- According to the most recent numbers from Statistics Canada, daycare was the choice for 717,317 parents (51.9%), a relative as a caregiver was the choice for 353,730 (25.6%), non-relative childcare was the choice for 69,437 (5%), family childcare homes were chosen by 281,569 (20.4%), and 43,372 (3.1%) used before and after school programs.
- Over 60% said the key reason for their chose was the location, and 40.1% made the choice because it was affordable.
- Approximately 60% of Canadian children under age 6,or about 1.4 million, are in some type of formal or informal care.
This is up from 54% of children aged 6 months to 5 years who were reported to be in non-parental care in a 2002-2003 StatCan survey.
- Children living in Quebec (80%) and Prince Edward Island (almost 70%) were more likely to be in non-parental care than those in other provinces, the report said.
- Ontario children were among those less likely to be in non-parental care at 53%, according to the report. However, families in this province may be relying on full-day kindergarten.
- Of the Canadian families, 12% said they had difficulty finding child care in their community, 11% had difficulty finding affordable care, eight percent had difficulty finding care that fit their schedule, and eight percent had difficulty finding the quality of care that they desired.
- The report found that nearly a quarter of infants, those under one year old, are in child care.
- Results from the survey suggested that almost 2 in 10 children aged 0 to 5 (17%) had a parent/guardian who had decided to stay at home, 11% had a parent at home on maternity or parental leave and 6% had a parent who was unemployed. Approximately 6% of children were not participating in child care because they were in kindergarten.
Canadian parents spent an average of $1,120 to enroll their children in extracurricular, community and sports activities during the last school year, according to a new Ipsos poll commissioned by Global News.
- For some, the cost of a busy after-school schedule was even higher, with nearly one in 10 parents shelling out over $2,000.
- Nearly a third of respondents who were Gen X parents (between the ages of 35 and 54) said they had taken on debt in order to pay for things like dues, fees and equipment. The share of Millennials (between the ages of 18 and 34) who said the same was smaller, at 26 percent, possibly because these younger parents have kids who aren’t old enough yet to independently attend such activities. Only 12 percent of Baby Boomer parents said they resorted to debt to bankroll their children’s extracurriculars.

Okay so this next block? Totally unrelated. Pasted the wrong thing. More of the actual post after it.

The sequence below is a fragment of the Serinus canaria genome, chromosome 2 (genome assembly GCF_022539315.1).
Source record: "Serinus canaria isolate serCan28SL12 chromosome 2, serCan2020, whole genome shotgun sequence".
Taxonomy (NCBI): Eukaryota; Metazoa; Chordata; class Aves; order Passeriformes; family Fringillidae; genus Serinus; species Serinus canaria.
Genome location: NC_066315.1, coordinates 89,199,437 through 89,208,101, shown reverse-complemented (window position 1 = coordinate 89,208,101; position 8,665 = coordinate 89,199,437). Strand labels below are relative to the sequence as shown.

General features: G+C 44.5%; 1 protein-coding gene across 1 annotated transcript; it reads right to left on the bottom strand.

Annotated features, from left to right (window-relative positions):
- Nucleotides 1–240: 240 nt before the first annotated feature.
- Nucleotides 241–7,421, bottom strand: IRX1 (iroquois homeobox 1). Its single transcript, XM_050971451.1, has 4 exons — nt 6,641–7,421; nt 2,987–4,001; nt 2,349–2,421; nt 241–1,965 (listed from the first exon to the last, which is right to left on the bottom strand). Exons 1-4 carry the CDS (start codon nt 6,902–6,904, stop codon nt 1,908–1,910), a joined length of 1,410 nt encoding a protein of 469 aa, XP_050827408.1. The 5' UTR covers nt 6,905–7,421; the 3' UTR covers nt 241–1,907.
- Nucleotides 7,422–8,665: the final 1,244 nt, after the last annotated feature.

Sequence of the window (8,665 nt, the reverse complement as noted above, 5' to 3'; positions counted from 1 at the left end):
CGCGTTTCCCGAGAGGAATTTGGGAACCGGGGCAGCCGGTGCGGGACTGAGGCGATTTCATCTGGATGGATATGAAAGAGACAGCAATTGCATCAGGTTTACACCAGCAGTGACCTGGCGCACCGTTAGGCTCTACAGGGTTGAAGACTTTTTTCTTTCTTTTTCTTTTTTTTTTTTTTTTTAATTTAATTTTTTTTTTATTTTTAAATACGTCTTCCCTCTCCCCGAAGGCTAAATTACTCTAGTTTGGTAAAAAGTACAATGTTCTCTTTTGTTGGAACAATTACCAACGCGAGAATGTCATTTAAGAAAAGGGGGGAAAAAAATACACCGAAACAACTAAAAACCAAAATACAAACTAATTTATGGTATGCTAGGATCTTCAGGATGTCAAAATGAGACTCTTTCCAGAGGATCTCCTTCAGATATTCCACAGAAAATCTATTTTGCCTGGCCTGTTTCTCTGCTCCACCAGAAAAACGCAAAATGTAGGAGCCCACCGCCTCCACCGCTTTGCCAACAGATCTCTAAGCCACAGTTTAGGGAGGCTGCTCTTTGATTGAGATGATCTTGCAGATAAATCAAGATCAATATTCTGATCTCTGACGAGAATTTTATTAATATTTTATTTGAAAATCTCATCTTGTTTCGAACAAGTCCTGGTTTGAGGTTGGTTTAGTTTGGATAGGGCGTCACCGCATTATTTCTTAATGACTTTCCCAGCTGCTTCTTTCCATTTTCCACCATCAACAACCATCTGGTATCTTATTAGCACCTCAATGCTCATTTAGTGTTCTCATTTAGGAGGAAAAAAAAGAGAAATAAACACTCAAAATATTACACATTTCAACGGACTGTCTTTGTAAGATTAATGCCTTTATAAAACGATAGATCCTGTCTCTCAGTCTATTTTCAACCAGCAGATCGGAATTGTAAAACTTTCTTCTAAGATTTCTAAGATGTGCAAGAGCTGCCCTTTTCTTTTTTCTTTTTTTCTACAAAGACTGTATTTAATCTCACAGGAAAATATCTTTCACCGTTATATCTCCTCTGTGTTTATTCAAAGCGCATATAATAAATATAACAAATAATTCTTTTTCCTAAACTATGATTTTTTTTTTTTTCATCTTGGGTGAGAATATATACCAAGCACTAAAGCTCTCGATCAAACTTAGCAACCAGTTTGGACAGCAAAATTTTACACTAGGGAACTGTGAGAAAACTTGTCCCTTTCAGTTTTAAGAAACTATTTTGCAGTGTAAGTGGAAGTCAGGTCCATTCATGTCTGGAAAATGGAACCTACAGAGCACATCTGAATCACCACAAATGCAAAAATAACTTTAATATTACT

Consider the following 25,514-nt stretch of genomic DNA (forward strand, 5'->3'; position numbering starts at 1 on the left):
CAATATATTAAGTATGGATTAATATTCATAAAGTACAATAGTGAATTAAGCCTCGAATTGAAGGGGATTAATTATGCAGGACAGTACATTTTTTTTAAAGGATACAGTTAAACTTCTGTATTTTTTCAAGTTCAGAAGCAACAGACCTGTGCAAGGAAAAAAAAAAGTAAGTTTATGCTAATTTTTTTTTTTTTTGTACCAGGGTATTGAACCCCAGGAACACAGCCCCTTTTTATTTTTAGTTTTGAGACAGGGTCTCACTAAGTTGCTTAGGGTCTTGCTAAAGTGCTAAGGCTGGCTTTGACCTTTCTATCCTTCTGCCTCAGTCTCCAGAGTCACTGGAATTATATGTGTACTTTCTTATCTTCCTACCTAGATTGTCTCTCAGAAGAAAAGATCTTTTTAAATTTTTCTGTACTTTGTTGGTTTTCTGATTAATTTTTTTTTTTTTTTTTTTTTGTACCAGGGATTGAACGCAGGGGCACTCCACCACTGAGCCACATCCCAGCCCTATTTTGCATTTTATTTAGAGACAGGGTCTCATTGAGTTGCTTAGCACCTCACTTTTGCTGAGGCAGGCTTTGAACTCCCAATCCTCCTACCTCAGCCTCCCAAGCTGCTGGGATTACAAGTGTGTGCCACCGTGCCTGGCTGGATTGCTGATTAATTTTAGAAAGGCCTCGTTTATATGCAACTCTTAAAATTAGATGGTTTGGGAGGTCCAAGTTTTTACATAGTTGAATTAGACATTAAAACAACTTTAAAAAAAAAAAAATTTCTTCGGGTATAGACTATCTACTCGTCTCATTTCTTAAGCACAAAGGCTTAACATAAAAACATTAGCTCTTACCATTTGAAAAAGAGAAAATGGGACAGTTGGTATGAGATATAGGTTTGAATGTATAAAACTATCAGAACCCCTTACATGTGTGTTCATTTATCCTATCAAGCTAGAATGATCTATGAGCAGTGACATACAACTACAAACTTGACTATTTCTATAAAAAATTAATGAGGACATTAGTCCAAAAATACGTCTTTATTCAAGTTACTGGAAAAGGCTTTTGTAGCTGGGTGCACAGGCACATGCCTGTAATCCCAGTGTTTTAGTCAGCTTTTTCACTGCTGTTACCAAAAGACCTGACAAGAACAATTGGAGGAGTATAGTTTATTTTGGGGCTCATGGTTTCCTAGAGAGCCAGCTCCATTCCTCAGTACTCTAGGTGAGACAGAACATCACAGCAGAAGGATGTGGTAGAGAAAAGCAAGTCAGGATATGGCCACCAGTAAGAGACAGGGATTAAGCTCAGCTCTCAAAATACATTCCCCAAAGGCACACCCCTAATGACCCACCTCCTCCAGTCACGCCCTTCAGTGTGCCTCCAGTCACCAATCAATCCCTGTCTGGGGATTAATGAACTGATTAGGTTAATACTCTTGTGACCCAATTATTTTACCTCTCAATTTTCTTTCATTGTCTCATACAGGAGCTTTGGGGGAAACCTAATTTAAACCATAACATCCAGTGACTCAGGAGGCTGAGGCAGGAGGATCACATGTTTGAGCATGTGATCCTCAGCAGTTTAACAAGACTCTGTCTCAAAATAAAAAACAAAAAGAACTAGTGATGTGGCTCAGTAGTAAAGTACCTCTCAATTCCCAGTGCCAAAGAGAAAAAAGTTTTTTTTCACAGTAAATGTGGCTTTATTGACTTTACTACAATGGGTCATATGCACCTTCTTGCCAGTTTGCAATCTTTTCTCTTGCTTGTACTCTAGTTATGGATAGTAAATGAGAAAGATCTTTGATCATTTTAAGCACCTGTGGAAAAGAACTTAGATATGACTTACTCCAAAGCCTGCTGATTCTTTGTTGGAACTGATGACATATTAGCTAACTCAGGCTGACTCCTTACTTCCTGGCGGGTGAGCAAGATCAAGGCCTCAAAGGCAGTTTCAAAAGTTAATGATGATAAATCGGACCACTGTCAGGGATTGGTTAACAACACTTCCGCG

- Looking at the upcoming school year, nearly 45 percent of parents said they will enroll their kids in at least one activity. A quarter of respondents will sign them up for two activities, while a third is planning on filling their schedule with three or more extracurriculars.
- In a survey of parent on their March break spending, it was discovered that parents with a household income of $100K or more expect to spend $890 on average during March break, while parents who earn less plan on spending about half of this amount. What’s interesting is how those with a significantly lower income of under $40K per year plan on spending nearly as much, on average, as those with larger household incomes:
those earning $60K to under $100K: $487, those earning $40K to under $60K: $489, those earning under $40K: $429
The majority of parents said their March break spending decisions were based on: family decisions (61%), and nearly half (46%) take what the kids want into account. Comparatively, only a minority (32%) say their decisions are influenced by how much money they’ve saved, suggesting that financial considerations are secondary.
- Other considerations included what their partner wanted (28%), traditions (23%), inability to afford the expense (20%), social media (8%), advertising (7%), and peer pressure (4%). We can make the assumption that these beliefs and patterns would transfer into choosing a day activity.
- Parents of 5-9 year olds (50%) are more likely to let their children help decide. Conversely, those with very young kids aged less than five are much more likely to be influenced by what their spouse wants (37%) than those with older kids aged 5-0 (24%), 10-13 (26%) or 14-17 (21%). Those with kids under five are also the most likely to say social media plays a role: one in ten (12%) say social media sites influence their March break decisions, compared to those with kids aged 5-9 (7%), 10-13 (6%) or 14-17 (5%).
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